You may have to make room for one more on your list of favorite authors. David Mitchell is a spellbinding writer. He manages a large cast of double-dealing characters, obscure Nippo-Dutch historical facts, entwined stories, brilliant plot twisting strokes and still leaves himself room to show off. There will be two or three spots where a reader will think “Wow…that’s different.” Neglecting to underline in this book (big mistake), all I can recall at the moment is the Captain’s earthly thoughts during the Chaplin’s numinous reading, but there are several passages where you have to say Mitchell’s writing is something else.
The story takes place on Dejima, an artificial island a few steps off shore of Nagasaki. Dejima is the Shogun’s inventive work-around to ensure that no barbarian (particularly Portuguese Jesuits) step foot on Japan, while keeping trade with the outside world flowing. After the Portuguese get their walking papers, the Dutch set up shop on Dejima. They work under the auspices of the Dutch East India Company (the VOC), the power of which makes Google, Facebook and Halliburton look like pikers. As the VOC unravels, ordinary employee corruption became epic corruption. To drain the swamp, the new Chief Resident of the Dejima Station brings with him an industrious, honest clerk named Jacob de Zoet. De Zoet has signed on for a stint with the VOC in order to make his fortune, thereby allowing him to marry slightly up in society upon his return to his hometown of Domburg.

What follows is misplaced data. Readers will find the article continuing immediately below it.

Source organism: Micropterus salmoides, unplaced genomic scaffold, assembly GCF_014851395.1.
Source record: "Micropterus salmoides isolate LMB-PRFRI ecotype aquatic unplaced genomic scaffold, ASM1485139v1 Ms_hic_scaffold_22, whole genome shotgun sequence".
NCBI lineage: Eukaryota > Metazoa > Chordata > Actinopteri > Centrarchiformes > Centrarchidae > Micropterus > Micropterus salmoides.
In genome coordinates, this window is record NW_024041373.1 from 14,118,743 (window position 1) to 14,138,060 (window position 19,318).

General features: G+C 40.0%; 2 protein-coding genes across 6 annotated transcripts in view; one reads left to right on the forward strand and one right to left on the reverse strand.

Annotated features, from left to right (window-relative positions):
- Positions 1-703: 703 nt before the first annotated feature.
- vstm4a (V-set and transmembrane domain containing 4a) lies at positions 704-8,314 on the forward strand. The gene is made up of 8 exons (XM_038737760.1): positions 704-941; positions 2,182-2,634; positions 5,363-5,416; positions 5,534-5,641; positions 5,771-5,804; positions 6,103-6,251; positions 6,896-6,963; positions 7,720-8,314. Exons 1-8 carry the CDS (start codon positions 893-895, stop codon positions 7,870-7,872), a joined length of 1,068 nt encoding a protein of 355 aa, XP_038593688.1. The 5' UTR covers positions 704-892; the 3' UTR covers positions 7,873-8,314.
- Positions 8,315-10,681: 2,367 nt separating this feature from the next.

There are some entertaining characters in the cast…Jacob, of course, the evil abbot and a particular favorite, Dr. Marinus. While vastly differing in content, the pregnant dialogue between Jacob and Dr. Marinus reminds one of that between Lord Varys and Tyrion in HBO’s Game of Thrones. Conleth Hill must play Marinus in the movie, but alas there won’t be one. David Mitchell’s Cloud Atlas was 3-hours long and panned as being too ambitious and rife with yellow-facing. But all of this is beside the point, which is that The Thousand Autumns of Jacob de Zoet is an engrossing read…and always keep David Mitchell on your radar.